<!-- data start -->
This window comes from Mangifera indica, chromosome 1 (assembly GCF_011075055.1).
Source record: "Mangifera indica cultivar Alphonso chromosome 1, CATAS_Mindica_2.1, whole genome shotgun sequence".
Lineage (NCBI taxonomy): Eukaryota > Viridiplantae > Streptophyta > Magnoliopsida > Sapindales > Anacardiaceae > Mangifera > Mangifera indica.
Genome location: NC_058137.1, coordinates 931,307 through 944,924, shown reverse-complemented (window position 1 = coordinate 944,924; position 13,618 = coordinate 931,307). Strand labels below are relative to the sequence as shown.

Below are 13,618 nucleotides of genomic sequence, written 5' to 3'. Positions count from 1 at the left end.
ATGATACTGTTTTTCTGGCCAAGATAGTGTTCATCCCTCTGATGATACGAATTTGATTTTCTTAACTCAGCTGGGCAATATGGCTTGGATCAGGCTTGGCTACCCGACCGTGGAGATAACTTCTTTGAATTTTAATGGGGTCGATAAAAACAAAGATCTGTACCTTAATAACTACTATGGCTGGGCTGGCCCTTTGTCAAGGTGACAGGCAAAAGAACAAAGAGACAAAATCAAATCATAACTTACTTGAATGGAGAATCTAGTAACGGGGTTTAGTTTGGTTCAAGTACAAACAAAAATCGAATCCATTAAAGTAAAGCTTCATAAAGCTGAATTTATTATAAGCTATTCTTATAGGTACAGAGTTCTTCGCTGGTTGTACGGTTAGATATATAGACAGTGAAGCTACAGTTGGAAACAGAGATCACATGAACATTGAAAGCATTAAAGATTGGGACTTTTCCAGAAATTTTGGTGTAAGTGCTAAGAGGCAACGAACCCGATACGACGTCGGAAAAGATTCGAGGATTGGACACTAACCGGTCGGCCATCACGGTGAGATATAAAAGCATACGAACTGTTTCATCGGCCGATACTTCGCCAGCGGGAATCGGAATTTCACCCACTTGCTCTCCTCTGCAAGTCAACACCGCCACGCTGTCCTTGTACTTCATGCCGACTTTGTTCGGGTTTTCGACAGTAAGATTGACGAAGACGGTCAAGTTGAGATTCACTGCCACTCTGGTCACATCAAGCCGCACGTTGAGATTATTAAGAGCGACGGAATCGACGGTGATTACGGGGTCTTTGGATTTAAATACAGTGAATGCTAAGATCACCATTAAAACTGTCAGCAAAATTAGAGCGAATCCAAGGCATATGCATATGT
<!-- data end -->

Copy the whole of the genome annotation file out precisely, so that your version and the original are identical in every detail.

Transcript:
This window comes from Mangifera indica, chromosome 1 (assembly GCF_011075055.1).
Source record: "Mangifera indica cultivar Alphonso chromosome 1, CATAS_Mindica_2.1, whole genome shotgun sequence".
Lineage (NCBI taxonomy): Eukaryota > Viridiplantae > Streptophyta > Magnoliopsida > Sapindales > Anacardiaceae > Mangifera > Mangifera indica.
Genome location: NC_058137.1, coordinates 931,307 through 944,924, shown reverse-complemented (window position 1 = coordinate 944,924; position 13,618 = coordinate 931,307). Strand labels below are relative to the sequence as shown.

Below are 13,618 nucleotides of genomic sequence, written 5' to 3'. Positions count from 1 at the left end.
ATGATACTGTTTTTCTGGCCAAGATAGTGTTCATCCCTCTGATGATACGAATTTGATTTTCTTAACTCAGCTGGGCAATATGGCTTGGATCAGGCTTGGCTACCCGACCGTGGAGATAACTTCTTTGAATTTTAATGGGGTCGATAAAAACAAAGATCTGTACCTTAATAACTACTATGGCTGGGCTGGCCCTTTGTCAAGGTGACAGGCAAAAGAACAAAGAGACAAAATCAAATCATAACTTACTTGAATGGAGAATCTAGTAACGGGGTTTAGTTTGGTTCAAGTACAAACAAAAATCGAATCCATTAAAGTAAAGCTTCATAAAGCTGAATTTATTATAAGCTATTCTTATAGGTACAGAGTTCTTCGCTGGTTGTACGGTTAGATATATAGACAGTGAAGCTACAGTTGGAAACAGAGATCACATGAACATTGAAAGCATTAAAGATTGGGACTTTTCCAGAAATTTTGGTGTAAGTGCTAAGAGGCAACGAACCCGATACGACGTCGGAAAAGATTCGAGGATTGGACACTAACCGGTCGGCCATCACGGTGAGATATAAAAGCATACGAACTGTTTCATCGGCCGATACTTCGCCAGCGGGAATCGGAATTTCACCCACTTGCTCTCCTCTGCAAGTCAACACCGCCACGCTGTCCTTGTACTTCATGCCGACTTTGTTCGGGTTTTCGACAGTAAGATTGACGAAGACGGTCAAGTTGAGATTCACTGCCACTCTGGTCACATCAAGCCGCACGTTGAGATTATTAAGAGCGACGGAATCGACGGTGATTACGGGGTCTTTGGATTTAAATACAGTGAATGCTAAGATCACCATTAAAACTGTCAGCAAAATTAGAGCGAATCCAAGGCATATGCATATGT